Rosemary is actually a bush perennial that grows in abundance in the Mediterranean area (Spain, Italy, Portugal, Southern France, Greece and North Africa as well as in isolated areas of Turkey, Lebanon and Egypt). It is one of the most common aromatic wild plants of the Mediterranean landscape, especially in rocky limestone hillsides adjoining the seaside.

Rosemary was relocated to England by the Romans in the eighth century, primarily in the southern part of the country. Rosemary branches were placed on the floors of medieval homes to combat diseases during the “black plague.” Because of the fragrance the plant gives off, it was a used as an incense. It was introduced to the New World by early immigrants, but in the northern regions they must be protected in the winter months.

Rosemary is an aromatic, evergreen shrub whose leaves are frequently used to flavor foods such as stuffings and roast lamb, pork, chicken, and turkey. When you add rosemary to spaghetti sauce it will bring out the flavor of other ingredients. It is a very nice addition to tomato-based soups, stews, and sauces. Along with its culinary applications, Rosemary has many health benefits.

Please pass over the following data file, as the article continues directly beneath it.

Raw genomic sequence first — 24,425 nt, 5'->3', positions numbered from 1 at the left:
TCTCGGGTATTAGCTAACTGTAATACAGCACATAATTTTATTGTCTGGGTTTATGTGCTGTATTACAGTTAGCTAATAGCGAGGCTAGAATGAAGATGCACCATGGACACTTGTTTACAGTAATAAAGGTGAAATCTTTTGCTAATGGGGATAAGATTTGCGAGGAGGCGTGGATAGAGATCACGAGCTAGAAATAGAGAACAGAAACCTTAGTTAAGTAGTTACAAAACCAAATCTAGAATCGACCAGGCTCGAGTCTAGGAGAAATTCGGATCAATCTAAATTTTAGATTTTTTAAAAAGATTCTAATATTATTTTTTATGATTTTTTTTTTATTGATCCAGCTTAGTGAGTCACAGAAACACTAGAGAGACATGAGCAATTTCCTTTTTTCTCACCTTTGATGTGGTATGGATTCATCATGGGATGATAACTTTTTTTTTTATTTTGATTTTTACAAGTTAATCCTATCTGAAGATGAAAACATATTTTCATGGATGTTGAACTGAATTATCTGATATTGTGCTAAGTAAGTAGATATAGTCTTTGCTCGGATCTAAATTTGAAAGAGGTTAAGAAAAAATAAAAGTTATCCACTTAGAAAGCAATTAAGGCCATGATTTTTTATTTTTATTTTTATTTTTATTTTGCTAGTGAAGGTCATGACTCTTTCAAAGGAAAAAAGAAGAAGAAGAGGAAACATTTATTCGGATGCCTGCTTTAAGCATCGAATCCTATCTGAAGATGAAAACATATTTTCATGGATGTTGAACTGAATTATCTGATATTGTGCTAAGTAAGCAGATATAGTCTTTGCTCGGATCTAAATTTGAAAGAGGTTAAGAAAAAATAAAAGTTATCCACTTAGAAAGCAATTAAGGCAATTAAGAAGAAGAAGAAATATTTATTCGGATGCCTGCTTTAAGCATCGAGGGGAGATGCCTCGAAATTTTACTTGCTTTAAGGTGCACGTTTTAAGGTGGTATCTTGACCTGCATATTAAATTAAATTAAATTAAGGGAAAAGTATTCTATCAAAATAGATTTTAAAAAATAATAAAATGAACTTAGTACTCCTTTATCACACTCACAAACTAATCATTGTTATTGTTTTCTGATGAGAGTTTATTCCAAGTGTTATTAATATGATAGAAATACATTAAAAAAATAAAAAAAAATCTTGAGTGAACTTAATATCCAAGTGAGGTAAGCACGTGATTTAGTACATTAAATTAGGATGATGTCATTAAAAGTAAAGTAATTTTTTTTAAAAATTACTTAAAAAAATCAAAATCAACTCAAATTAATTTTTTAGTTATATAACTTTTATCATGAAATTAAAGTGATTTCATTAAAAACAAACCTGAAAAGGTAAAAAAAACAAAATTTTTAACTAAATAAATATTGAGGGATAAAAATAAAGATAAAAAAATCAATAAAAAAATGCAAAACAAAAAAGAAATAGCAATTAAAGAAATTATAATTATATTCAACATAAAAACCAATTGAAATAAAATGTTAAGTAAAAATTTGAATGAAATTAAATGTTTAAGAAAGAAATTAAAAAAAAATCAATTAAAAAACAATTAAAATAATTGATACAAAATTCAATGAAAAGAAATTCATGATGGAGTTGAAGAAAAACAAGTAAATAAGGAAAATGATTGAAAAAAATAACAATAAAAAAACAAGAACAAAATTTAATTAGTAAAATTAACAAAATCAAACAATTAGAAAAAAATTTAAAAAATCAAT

Rosemary supports healthy digestion and helps soothe sore muscles and joints. Long revered by healers, rosemary was considered sacred by the ancient Greek, Roman, Egyptian, and Hebrew cultures. Rosemary’s herbaceous and energizing scent is frequently used in aromatherapy to combat nervous tension, fatigue, and has antioxidant properties.

Rosemary-Did You Know?

Screen shot 2015-05-21 at 8.59.00 PMDid you know rosemary assists in the development of true knowledge and true intelligence? Rosemary is the essential oil of knowledge and transition. It challenges people to look deeper than they normally would, and ask more soul searching questions so they may receive more inspired answers. Rosemary also aids in times of transition and change, such as adjusting to a new house, school, or a relationship.